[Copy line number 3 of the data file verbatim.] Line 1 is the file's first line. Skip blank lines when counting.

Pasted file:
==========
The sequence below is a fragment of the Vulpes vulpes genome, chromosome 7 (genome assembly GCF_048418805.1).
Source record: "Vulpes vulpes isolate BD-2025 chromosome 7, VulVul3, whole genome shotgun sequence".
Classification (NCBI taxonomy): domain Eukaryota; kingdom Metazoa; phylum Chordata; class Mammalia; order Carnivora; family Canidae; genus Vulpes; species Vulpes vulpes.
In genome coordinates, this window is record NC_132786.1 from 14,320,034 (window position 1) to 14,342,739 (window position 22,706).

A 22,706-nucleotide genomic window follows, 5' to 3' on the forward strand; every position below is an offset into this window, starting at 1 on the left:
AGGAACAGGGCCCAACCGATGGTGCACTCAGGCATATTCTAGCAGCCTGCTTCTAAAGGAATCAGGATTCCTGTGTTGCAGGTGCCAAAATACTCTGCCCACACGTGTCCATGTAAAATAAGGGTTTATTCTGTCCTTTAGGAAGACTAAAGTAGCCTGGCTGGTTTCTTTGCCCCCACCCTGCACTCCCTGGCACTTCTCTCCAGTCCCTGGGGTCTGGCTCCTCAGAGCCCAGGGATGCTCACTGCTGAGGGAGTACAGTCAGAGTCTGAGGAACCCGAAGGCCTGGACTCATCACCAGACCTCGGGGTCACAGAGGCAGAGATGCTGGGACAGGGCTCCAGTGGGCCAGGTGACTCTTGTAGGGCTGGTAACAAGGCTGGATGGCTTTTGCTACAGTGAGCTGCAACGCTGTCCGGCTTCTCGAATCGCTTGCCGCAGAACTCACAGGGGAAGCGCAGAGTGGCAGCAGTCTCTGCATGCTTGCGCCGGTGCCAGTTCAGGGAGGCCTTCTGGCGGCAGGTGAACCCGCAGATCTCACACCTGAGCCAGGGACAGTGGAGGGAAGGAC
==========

Classification (NCBI taxonomy): domain Eukaryota; kingdom Metazoa; phylum Chordata; class Mammalia; order Carnivora; family Canidae; genus Vulpes; species Vulpes vulpes.